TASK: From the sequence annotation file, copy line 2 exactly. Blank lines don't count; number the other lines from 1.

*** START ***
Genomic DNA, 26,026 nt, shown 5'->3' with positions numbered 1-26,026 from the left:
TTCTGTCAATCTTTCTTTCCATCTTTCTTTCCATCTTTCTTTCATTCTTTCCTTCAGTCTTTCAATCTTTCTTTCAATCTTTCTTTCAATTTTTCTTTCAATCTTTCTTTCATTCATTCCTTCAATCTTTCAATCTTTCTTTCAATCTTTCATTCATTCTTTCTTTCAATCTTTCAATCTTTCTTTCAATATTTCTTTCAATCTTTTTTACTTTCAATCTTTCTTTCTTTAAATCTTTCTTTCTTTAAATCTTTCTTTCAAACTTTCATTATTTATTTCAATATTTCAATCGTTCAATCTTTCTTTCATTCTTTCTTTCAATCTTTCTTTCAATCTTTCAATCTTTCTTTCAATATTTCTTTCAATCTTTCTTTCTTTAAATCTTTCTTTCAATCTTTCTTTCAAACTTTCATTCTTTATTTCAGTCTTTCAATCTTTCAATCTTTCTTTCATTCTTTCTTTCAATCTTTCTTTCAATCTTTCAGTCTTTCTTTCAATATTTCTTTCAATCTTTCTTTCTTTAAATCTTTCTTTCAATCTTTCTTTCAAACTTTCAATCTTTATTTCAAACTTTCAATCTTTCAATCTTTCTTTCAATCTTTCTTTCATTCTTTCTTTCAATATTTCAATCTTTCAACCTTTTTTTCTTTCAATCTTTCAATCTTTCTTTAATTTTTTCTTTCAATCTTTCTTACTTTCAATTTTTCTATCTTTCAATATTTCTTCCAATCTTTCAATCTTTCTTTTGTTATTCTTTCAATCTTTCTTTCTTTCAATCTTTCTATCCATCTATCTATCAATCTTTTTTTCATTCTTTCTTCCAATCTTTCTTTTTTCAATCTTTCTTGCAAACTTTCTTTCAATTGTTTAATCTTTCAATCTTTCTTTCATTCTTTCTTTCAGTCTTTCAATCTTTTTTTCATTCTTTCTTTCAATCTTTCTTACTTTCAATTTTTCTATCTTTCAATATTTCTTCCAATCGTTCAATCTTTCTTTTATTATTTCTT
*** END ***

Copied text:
TTCTGTCAATCTTTCTTTCCATCTTTCTTTCCATCTTTCTTTCATTCTTTCCTTCAGTCTTTCAATCTTTCTTTCAATCTTTCTTTCAATTTTTCTTTCAATCTTTCTTTCATTCATTCCTTCAATCTTTCAATCTTTCTTTCAATCTTTCATTCATTCTTTCTTTCAATCTTTCAATCTTTCTTTCAATATTTCTTTCAATCTTTTTTACTTTCAATCTTTCTTTCTTTAAATCTTTCTTTCTTTAAATCTTTCTTTCAAACTTTCATTATTTATTTCAATATTTCAATCGTTCAATCTTTCTTTCATTCTTTCTTTCAATCTTTCTTTCAATCTTTCAATCTTTCTTTCAATATTTCTTTCAATCTTTCTTTCTTTAAATCTTTCTTTCAATCTTTCTTTCAAACTTTCATTCTTTATTTCAGTCTTTCAATCTTTCAATCTTTCTTTCATTCTTTCTTTCAATCTTTCTTTCAATCTTTCAGTCTTTCTTTCAATATTTCTTTCAATCTTTCTTTCTTTAAATCTTTCTTTCAATCTTTCTTTCAAACTTTCAATCTTTATTTCAAACTTTCAATCTTTCAATCTTTCTTTCAATCTTTCTTTCATTCTTTCTTTCAATATTTCAATCTTTCAACCTTTTTTTCTTTCAATCTTTCAATCTTTCTTTAATTTTTTCTTTCAATCTTTCTTACTTTCAATTTTTCTATCTTTCAATATTTCTTCCAATCTTTCAATCTTTCTTTTGTTATTCTTTCAATCTTTCTTTCTTTCAATCTTTCTATCCATCTATCTATCAATCTTTTTTTCATTCTTTCTTCCAATCTTTCTTTTTTCAATCTTTCTTGCAAACTTTCTTTCAATTGTTTAATCTTTCAATCTTTCTTTCATTCTTTCTTTCAGTCTTTCAATCTTTTTTTCATTCTTTCTTTCAATCTTTCTTACTTTCAATTTTTCTATCTTTCAATATTTCTTCCAATCGTTCAATCTTTCTTTTATTATTTCTT